The following pictures are mainly from Phil's private collection. Phil was born in 1918 and after attending Hathern School and Loughborough Grammar School was an apprentice fitter at William Spiers Hosiery Machinery Manufacturer in Leicester before joining the RAF in 1938 and doing initial training at Cranwell. After this he was  based at RAF Bomber Command at Scampton near Lincoln until he was killed in action on August 6th 1941 along with his three fellow crew members when shot down by a German night fighter 30 km from Arnhem in Holland. 

phil logbook cover

Phil's log book which you can see here in full contains all training and operational flights made as Observer and Air Gunner as part of 83(B) Squadron based at Scampton near Lincoln and flying the Handley Page Hampden bomber.

From February 1939 Phil started training and by April was practising low and high level bombing and air firing. Flights to and from other RAF bases continued during 1939 followed in 1940 by an attachment in Lossiemouth. Live sorties started in mid-1940 each taking about 5-6 hours and including nightflights. Targets included Frankfurt. Hamburg and the river Elbe. Following a rest period Phil spent some time on base as an instructor but resumed flying in August leading to the final entry dated August 5th, with an annotation in log book 'Failed to return'. Phil was one of 55,573 men who died flying with Bomber Command during WW2.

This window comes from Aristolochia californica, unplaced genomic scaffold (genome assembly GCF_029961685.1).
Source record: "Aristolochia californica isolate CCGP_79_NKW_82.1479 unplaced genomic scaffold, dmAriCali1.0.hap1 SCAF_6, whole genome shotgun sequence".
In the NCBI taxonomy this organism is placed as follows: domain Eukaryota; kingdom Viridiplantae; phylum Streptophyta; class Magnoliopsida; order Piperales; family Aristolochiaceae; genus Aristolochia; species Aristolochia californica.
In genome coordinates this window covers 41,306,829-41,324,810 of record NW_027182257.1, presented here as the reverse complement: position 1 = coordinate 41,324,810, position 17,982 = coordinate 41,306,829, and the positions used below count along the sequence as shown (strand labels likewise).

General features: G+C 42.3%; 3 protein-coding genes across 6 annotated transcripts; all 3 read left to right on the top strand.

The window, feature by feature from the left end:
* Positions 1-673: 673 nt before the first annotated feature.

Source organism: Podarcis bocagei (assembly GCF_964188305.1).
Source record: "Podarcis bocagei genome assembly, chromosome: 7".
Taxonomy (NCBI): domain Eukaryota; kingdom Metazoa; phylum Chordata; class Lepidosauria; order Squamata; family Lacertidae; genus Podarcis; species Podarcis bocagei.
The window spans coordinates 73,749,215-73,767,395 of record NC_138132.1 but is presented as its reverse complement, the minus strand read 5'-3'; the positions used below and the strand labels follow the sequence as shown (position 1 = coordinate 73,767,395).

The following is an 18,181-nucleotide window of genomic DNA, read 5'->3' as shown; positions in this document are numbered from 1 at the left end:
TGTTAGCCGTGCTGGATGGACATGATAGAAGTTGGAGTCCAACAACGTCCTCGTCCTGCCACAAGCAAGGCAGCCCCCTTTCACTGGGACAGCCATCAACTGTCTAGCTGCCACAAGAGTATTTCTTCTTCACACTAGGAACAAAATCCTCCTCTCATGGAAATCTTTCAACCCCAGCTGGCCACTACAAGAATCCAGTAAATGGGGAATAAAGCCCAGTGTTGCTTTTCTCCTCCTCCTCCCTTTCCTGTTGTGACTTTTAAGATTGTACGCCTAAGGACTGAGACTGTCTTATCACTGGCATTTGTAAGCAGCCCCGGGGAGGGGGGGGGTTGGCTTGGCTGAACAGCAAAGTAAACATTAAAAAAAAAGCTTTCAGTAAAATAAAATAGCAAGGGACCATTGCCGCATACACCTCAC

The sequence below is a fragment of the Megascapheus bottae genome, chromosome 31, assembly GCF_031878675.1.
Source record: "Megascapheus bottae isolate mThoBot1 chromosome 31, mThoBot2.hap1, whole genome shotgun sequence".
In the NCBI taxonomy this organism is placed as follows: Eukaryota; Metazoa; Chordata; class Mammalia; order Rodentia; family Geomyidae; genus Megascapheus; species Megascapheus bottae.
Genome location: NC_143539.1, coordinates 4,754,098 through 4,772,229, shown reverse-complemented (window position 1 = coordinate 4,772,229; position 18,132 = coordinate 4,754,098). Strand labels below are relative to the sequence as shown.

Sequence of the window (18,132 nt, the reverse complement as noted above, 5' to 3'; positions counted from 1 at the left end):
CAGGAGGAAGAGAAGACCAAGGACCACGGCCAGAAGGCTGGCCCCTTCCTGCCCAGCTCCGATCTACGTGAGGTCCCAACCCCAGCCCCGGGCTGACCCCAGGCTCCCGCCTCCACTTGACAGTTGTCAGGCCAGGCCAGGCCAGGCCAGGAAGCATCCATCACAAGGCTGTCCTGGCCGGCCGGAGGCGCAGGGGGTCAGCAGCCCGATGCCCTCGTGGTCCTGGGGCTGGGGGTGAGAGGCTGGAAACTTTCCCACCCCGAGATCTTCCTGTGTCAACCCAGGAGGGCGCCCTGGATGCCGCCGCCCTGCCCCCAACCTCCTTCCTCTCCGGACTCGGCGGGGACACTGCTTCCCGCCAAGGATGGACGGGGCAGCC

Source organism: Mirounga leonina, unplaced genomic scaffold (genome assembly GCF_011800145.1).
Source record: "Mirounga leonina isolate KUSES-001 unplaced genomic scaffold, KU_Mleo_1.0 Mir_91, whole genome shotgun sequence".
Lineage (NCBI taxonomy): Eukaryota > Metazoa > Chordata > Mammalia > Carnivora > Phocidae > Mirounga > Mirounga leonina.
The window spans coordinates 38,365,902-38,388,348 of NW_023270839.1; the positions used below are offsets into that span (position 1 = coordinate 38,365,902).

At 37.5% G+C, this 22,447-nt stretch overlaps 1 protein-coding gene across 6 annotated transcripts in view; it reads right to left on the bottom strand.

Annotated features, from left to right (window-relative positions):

phil logbook final entries

Amongst Phil's collection shown above were two of the leaflets that the RAF dropped over Europe in the psychological warfare campaign. The newspaper report also shown above mentions that Phil was involved in this activity. Fortunately there is a site psywar.org that contains details of all such leaflets including the translation from German. Below are the links to the two leaflets, the first of which refers to three of the most famous German U-boat Commanders including Gunther Prien 'The Bull of Scapa Flow' :-

 Finally, amongst Phil's collection there are two letters home than contain more than a little of the gallows humour that you would expect from youngsters involved in such a dangerous occupation. In the first letter Phil regrets missing the excitement of Boston being bombed and reports that 'the kites have just returned and we are crossing more names off the living list'. However after German bombers had attacked the base he was looking forward to some refreshment in the Leagate Inn down the road now a popular base for tourists wanting to explore ‘Bomber County’. In the second letter seemingly sent just before his penultimate flight (to Kiel) Phil enquires about the beer situation in Loughborough and comments that 'The Soviet are still keeping the Hun away'.  As a post script to his letter Phil says 'I am still short of socks'.

The International Bomber Command Centre is near Lincoln  and its Wall of Names contains all its servicemen who lost their life. Its database online also contains details of these men including Sgt. Alexander Phillip Price, D.F.M. which shows that his last flight was to Mannheim.

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